The thirteenth chapter of proverbs again addresses what is means to be successful in the eyes of the Lord. Riches and wealth are discussed with relationship to our work habits, our savings habits and our relationship to God and His word. Other things like discipline, contentment and our speech are also mentioned.
"Righteousness guards him whose way is blameless, but sin overthrows the wicked." (v6)
The first five verses contrast the ways that the righteous and unrighteous work and speak. I think that this verse ties those verses together. My desire is to show myself blameless in the way that I work and speak.. not that it is easy :)
"One pretends to be rich, yet has nothing; another pretends to be poor, yet has great wealth." (v7)
Albert Barnes comments on this verse in this way: "There is a seeming wealth behind which there lies a deep spiritual poverty and wretchedness. There is a poverty which makes a person rich for the kingdom of God." Reminds me what Jesus said in the Beatitudes of how we are blessed when we are poor in spirit.
"Wealth gained hastily will dwindle, but whoever gathers little by little will increase it." (v11)
For me the heart of conservatism is not only the way that we use the resources that God has entrusted to us but how those resources are acquired. Many who preach the health and wealth gospel sometimes advocate a manner of receiving that is not consistent with this verse when they speak of how God wants to lavish wealth on folks who simply pray but are not faithful to work and accumulate "little by little".
"Hope deferred makes the heart sick, but a desire fulfilled is a tree of life." (v12)
There is a difference between hope and expectations.. many times we pray and expect life to change.. this is not what hope is all about. Romans 5:5 tells us that hope does not disappoint. If we find ourselves in a place of disappointment we should consider evaluating our expectations.
"Whoever despises the word brings destruction on himself, but he who reveres the commandment will be rewarded." (v13)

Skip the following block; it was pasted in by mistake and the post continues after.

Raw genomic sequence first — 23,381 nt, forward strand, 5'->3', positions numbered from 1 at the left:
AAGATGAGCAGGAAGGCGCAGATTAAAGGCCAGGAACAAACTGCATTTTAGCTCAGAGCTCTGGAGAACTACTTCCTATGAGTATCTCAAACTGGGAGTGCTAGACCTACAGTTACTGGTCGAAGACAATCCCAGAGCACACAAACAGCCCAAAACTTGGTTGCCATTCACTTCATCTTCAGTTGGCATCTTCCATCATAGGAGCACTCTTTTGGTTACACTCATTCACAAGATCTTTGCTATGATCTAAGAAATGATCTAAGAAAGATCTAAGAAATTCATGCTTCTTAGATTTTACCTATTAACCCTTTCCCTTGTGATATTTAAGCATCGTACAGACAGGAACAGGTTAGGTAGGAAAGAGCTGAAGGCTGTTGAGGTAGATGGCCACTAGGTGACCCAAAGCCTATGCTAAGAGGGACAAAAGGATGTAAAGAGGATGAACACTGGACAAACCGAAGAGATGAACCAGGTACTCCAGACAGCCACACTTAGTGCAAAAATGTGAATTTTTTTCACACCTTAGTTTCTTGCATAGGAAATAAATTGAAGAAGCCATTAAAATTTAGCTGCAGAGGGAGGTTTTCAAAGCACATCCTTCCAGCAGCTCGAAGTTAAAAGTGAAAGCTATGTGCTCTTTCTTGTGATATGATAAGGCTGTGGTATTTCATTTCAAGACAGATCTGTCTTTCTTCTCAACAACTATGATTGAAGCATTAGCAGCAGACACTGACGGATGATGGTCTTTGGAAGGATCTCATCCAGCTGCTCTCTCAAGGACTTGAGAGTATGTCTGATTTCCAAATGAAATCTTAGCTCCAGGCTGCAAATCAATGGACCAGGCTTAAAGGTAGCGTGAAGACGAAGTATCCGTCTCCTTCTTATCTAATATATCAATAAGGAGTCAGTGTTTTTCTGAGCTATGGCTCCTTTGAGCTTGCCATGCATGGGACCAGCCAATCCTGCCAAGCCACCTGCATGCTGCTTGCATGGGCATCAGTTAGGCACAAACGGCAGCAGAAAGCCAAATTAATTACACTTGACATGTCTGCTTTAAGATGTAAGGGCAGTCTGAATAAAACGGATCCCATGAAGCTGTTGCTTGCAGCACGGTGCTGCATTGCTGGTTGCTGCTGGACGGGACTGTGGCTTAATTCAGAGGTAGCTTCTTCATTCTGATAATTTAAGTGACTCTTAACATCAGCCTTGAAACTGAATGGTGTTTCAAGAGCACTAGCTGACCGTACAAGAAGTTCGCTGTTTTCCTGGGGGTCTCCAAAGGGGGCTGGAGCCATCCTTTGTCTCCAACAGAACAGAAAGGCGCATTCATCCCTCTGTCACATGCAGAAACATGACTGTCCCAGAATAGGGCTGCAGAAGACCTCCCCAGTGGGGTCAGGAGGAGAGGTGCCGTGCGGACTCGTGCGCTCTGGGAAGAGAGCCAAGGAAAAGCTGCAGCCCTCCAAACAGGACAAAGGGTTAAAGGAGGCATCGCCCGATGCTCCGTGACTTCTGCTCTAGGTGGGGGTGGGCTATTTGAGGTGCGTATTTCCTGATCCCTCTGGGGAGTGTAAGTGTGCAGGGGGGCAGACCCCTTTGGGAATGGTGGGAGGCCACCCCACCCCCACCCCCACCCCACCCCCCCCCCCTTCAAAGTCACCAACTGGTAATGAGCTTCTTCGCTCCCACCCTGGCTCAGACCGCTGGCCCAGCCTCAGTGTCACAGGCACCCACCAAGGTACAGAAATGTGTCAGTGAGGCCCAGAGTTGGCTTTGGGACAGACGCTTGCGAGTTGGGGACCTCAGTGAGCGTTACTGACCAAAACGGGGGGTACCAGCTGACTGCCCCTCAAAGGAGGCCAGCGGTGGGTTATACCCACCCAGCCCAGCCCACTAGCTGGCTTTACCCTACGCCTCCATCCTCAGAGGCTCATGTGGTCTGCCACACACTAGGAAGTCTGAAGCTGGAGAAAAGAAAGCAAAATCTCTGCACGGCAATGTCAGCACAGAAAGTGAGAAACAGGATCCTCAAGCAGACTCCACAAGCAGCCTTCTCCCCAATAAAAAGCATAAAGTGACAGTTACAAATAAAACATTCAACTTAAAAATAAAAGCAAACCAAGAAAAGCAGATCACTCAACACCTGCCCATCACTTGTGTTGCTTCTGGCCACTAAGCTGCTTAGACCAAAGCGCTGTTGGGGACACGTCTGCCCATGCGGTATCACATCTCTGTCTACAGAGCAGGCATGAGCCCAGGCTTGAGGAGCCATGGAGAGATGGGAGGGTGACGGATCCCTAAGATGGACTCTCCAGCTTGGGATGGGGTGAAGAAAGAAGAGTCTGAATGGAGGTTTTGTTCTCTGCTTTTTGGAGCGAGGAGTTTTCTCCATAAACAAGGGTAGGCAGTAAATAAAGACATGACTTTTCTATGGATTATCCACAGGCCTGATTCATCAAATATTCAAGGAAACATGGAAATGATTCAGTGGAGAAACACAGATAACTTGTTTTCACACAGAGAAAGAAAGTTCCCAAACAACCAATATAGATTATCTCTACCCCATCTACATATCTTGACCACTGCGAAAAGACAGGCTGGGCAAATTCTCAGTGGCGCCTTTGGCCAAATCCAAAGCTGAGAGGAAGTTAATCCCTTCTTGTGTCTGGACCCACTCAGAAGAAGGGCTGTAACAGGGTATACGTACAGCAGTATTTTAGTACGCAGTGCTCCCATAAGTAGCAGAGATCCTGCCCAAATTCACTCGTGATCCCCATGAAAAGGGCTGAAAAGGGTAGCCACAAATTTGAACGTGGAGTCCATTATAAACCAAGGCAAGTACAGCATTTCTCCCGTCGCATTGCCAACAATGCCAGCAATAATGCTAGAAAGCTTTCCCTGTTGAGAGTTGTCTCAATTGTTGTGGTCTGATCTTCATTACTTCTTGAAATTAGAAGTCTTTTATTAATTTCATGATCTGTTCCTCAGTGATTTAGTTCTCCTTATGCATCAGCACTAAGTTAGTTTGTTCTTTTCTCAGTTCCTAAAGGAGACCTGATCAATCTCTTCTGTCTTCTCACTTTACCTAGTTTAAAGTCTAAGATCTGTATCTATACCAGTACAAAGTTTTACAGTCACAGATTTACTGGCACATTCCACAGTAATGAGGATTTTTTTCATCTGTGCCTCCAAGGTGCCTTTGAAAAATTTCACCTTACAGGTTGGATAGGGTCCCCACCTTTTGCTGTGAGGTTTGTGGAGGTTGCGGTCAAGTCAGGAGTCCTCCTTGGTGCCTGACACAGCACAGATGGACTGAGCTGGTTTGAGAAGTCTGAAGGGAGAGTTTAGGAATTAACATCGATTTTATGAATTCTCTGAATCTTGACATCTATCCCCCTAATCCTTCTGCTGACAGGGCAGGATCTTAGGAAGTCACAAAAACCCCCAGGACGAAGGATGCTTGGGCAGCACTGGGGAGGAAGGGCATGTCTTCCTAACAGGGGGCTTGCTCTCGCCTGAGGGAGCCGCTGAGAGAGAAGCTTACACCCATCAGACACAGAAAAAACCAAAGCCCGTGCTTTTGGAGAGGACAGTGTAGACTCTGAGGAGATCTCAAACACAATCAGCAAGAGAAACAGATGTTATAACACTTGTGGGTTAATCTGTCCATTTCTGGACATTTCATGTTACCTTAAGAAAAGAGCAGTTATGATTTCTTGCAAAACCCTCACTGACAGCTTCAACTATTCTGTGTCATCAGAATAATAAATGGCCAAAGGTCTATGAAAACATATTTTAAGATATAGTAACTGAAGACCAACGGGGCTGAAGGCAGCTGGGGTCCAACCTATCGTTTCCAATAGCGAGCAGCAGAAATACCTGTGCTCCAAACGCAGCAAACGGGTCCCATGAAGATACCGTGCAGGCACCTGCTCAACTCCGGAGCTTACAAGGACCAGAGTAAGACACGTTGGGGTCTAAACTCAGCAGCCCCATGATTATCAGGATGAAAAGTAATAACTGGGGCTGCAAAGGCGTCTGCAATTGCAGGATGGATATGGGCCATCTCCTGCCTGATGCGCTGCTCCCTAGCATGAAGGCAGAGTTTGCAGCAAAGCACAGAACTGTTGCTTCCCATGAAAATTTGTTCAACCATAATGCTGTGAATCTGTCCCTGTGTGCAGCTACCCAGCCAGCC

I heard it said once that you really do not break the scriptures - they break you. I have brought destruction on myself and on my family by breaking not so much the letter of God's word but the spirit of it.
"Whoever walks with the wise becomes wise, but the companion of fools will suffer harm." (v20)
Much of this chapter is reflective of this verse.. and lest we think it does not relate to we church folks.. my experience is that some of my worst behaviors (i.e. works righteousness, judgmentalism and legalism) were learned amongst fellow believers.
"A good man leaves an inheritance to his children's children, but the sinner's wealth is laid up for the righteous." (v17)
The idea of leaving a legacy is a scriptural one for sure. Do you have a legal will? How about a spiritual one? What kind of legacy are you leaving?
"Whoever spares the rod hates his son, but he who loves him is diligent to discipline him." (v24)
This is probably one of the most over-quoted verses in the bible. Proverbs 29:15 expands on the verse a bit more saying that the rod and reproof give wisdom. I think that the environment of discipline should always be within the bounds of a loving relationship.. loving words should always accompany any form of discipline.
"The righteous has enough to satisfy his appetite, but the belly of the wicked suffers want." (v25)
The hallmark of a believer is one of a contented life. Better to have a little with God that a lot without Him.
If you liked this post then please click here to catch some of my other ponderings on the book of Proverbs.